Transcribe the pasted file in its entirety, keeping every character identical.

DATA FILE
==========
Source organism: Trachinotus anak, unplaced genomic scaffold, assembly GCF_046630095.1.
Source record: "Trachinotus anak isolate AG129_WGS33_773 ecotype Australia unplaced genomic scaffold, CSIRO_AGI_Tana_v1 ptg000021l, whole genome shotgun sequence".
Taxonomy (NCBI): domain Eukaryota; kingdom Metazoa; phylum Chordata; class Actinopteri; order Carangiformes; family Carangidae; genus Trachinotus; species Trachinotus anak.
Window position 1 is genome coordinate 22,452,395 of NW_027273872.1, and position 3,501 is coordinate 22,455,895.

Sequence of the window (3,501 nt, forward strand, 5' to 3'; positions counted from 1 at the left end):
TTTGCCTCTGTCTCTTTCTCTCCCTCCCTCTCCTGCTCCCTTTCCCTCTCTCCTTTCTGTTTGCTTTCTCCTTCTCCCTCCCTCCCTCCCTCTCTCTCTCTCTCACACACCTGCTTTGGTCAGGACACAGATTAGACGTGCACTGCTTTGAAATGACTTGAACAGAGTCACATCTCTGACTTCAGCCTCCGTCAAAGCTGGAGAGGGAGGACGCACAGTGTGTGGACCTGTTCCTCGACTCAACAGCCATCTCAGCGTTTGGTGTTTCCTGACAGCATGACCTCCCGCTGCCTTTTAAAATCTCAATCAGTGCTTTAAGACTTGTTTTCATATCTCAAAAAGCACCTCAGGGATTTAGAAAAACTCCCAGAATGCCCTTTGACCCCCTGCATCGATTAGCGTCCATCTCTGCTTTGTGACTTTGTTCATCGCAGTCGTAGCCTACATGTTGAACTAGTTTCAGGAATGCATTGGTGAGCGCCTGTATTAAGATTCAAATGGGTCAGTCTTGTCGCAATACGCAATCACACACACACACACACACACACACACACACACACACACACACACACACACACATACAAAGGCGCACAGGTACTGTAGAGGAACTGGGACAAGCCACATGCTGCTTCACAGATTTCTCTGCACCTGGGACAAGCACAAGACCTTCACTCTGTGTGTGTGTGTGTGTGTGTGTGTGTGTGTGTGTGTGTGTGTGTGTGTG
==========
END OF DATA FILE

Source organism: Trachinotus anak, unplaced genomic scaffold, assembly GCF_046630095.1.
Source record: "Trachinotus anak isolate AG129_WGS33_773 ecotype Australia unplaced genomic scaffold, CSIRO_AGI_Tana_v1 ptg000021l, whole genome shotgun sequence".
Taxonomy (NCBI): domain Eukaryota; kingdom Metazoa; phylum Chordata; class Actinopteri; order Carangiformes; family Carangidae; genus Trachinotus; species Trachinotus anak.
Window position 1 is genome coordinate 22,452,395 of NW_027273872.1, and position 3,501 is coordinate 22,455,895.

Sequence of the window (3,501 nt, forward strand, 5' to 3'; positions counted from 1 at the left end):
TTTGCCTCTGTCTCTTTCTCTCCCTCCCTCTCCTGCTCCCTTTCCCTCTCTCCTTTCTGTTTGCTTTCTCCTTCTCCCTCCCTCCCTCCCTCTCTCTCTCTCTCACACACCTGCTTTGGTCAGGACACAGATTAGACGTGCACTGCTTTGAAATGACTTGAACAGAGTCACATCTCTGACTTCAGCCTCCGTCAAAGCTGGAGAGGGAGGACGCACAGTGTGTGGACCTGTTCCTCGACTCAACAGCCATCTCAGCGTTTGGTGTTTCCTGACAGCATGACCTCCCGCTGCCTTTTAAAATCTCAATCAGTGCTTTAAGACTTGTTTTCATATCTCAAAAAGCACCTCAGGGATTTAGAAAAACTCCCAGAATGCCCTTTGACCCCCTGCATCGATTAGCGTCCATCTCTGCTTTGTGACTTTGTTCATCGCAGTCGTAGCCTACATGTTGAACTAGTTTCAGGAATGCATTGGTGAGCGCCTGTATTAAGATTCAAATGGGTCAGTCTTGTCGCAATACGCAATCACACACACACACACACACACACACACACACACACACACACACACACACACACATACAAAGGCGCACAGGTACTGTAGAGGAACTGGGACAAGCCACATGCTGCTTCACAGATTTCTCTGCACCTGGGACAAGCACAAGACCTTCACTCTGTGTGTGTGTGTGTGTGTGTGTGTGTGTGTGTGTGTGTGTGTGTGTGTG